Enter the study by Feldon and colleagues in the journal Science, showing that graduate students with teaching responsibilities formed better hypotheses and generated better experimental designs in their own research proposals than graduate students without teaching responsibilities. This benefit did not result from explicit instruction in hypothesis testing or experimental design geared towards the graduate students themselves – rather, the process of teaching scientific concepts to others made them better able to conduct research. So add to the inherent fun and satisfaction of teaching a boost to my research! Time to write a (better?) research proposal…
Serendipitous results are surely one of the most rewarding parts of experimental research. This past winter, I spent many weeks processing various frozen components of great cage experiment of last summer, including the several hundred spat tiles placed inside the different cages at all sites along the coast. It was while delicately measuring and shucking these little spat that I made one such unanticipated finding: Our oyster spat, unbeknownst to us, had become infested with pea crabs.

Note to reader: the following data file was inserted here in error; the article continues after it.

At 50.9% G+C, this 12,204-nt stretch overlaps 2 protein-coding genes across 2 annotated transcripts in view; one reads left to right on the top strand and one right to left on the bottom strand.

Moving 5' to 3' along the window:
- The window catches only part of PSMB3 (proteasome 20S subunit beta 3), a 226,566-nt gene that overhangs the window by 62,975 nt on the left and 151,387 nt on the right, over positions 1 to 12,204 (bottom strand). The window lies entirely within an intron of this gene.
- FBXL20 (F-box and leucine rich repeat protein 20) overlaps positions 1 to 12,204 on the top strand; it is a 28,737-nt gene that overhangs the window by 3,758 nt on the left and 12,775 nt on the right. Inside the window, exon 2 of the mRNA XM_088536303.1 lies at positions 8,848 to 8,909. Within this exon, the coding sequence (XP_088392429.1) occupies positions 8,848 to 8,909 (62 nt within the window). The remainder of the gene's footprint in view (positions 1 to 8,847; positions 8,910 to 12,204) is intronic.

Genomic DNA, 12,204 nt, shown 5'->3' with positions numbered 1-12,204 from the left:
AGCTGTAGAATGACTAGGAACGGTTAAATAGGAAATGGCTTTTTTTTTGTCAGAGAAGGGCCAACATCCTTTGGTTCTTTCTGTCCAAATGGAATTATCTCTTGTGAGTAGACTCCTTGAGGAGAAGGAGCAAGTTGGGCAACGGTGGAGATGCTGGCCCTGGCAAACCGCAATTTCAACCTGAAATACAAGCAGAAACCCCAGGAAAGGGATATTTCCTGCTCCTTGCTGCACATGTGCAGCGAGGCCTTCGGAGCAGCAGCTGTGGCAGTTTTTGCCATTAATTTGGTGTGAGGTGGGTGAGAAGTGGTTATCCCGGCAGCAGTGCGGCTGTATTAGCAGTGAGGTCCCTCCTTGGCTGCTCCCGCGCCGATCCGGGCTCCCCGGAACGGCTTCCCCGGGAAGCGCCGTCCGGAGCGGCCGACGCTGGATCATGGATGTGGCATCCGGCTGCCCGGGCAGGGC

Pea crabs at various stages of development. The ones in the center are young crabs, as they appear in the stages immediately following infection of an oyster. The ones on the right are older, harder-carapaced crabs (most likely males, which may leave their hosts in search of oysters harboring females). The crab on the left is a mature female. The developing, orange-colored gonads are visible through the female’s thin carapace. Since mature females never leave the their host oyster, their carapaces (shells) are very soft and thin. This makes them very… squishy and pea-like.
You might have had the surprise of finding an oyster pea crab (Zaops ostreus) while shucking an oyster yourself. These small crabs live inside oysters and are a type of kleptoparasite, meaning they steal food from their hosts. An oyster gathers food by filtering water over its gills, trapping edible particles on its gills, and carrying those particles to its mouth using cilia (tiny hairs). Pea crabs sit on the gills and pick out some of the food the oyster traps before the oyster can consume it. By scurrying around inside oysters, pea crabs can also damage the gills mechanically. The pea crabs, like most parasites, don’t kill their hosts, but they can certainly affect the oysters’ overall health.
A gravid (egg-bearing) female pea crab next to the oyster spat in which she was living. The female, like most crabs, carries her eggs until they hatch, and then releases her larvae into the water. The baby crabs, when ready, will locate a new oyster host by smell.